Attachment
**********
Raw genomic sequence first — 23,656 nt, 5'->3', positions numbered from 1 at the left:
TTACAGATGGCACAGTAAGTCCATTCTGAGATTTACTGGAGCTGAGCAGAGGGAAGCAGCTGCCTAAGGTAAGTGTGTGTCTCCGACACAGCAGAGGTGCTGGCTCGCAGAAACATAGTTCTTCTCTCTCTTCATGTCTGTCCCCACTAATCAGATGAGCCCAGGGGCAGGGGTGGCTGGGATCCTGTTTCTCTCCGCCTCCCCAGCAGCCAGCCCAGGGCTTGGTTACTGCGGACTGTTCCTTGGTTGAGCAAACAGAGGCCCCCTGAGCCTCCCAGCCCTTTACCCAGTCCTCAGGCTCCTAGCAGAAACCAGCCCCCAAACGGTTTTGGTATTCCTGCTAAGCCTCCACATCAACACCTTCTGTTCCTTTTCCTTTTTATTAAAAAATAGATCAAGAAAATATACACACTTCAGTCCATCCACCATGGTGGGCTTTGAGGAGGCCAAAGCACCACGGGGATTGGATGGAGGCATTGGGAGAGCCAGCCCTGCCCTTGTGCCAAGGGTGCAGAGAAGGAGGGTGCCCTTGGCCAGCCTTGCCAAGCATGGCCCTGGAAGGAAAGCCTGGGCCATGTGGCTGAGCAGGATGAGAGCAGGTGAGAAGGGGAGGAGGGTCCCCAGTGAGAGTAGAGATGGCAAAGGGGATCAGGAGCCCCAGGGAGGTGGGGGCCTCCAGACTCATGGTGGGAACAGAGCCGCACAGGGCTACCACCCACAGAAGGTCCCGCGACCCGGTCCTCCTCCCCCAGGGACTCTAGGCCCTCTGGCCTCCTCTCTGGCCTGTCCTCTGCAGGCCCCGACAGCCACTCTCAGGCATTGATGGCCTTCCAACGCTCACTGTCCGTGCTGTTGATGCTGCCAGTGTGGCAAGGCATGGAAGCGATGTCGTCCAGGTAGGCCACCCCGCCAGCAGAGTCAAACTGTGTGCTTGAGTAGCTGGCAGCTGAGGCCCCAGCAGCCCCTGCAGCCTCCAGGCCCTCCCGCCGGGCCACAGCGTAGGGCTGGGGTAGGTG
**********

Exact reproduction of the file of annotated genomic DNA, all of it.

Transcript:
Raw genomic sequence first — 23,656 nt, 5'->3', positions numbered from 1 at the left:
TTACAGATGGCACAGTAAGTCCATTCTGAGATTTACTGGAGCTGAGCAGAGGGAAGCAGCTGCCTAAGGTAAGTGTGTGTCTCCGACACAGCAGAGGTGCTGGCTCGCAGAAACATAGTTCTTCTCTCTCTTCATGTCTGTCCCCACTAATCAGATGAGCCCAGGGGCAGGGGTGGCTGGGATCCTGTTTCTCTCCGCCTCCCCAGCAGCCAGCCCAGGGCTTGGTTACTGCGGACTGTTCCTTGGTTGAGCAAACAGAGGCCCCCTGAGCCTCCCAGCCCTTTACCCAGTCCTCAGGCTCCTAGCAGAAACCAGCCCCCAAACGGTTTTGGTATTCCTGCTAAGCCTCCACATCAACACCTTCTGTTCCTTTTCCTTTTTATTAAAAAATAGATCAAGAAAATATACACACTTCAGTCCATCCACCATGGTGGGCTTTGAGGAGGCCAAAGCACCACGGGGATTGGATGGAGGCATTGGGAGAGCCAGCCCTGCCCTTGTGCCAAGGGTGCAGAGAAGGAGGGTGCCCTTGGCCAGCCTTGCCAAGCATGGCCCTGGAAGGAAAGCCTGGGCCATGTGGCTGAGCAGGATGAGAGCAGGTGAGAAGGGGAGGAGGGTCCCCAGTGAGAGTAGAGATGGCAAAGGGGATCAGGAGCCCCAGGGAGGTGGGGGCCTCCAGACTCATGGTGGGAACAGAGCCGCACAGGGCTACCACCCACAGAAGGTCCCGCGACCCGGTCCTCCTCCCCCAGGGACTCTAGGCCCTCTGGCCTCCTCTCTGGCCTGTCCTCTGCAGGCCCCGACAGCCACTCTCAGGCATTGATGGCCTTCCAACGCTCACTGTCCGTGCTGTTGATGCTGCCAGTGTGGCAAGGCATGGAAGCGATGTCGTCCAGGTAGGCCACCCCGCCAGCAGAGTCAAACTGTGTGCTTGAGTAGCTGGCAGCTGAGGCCCCAGCAGCCCCTGCAGCCTCCAGGCCCTCCCGCCGGGCCACAGCGTAGGGCTGGGGTAGGTG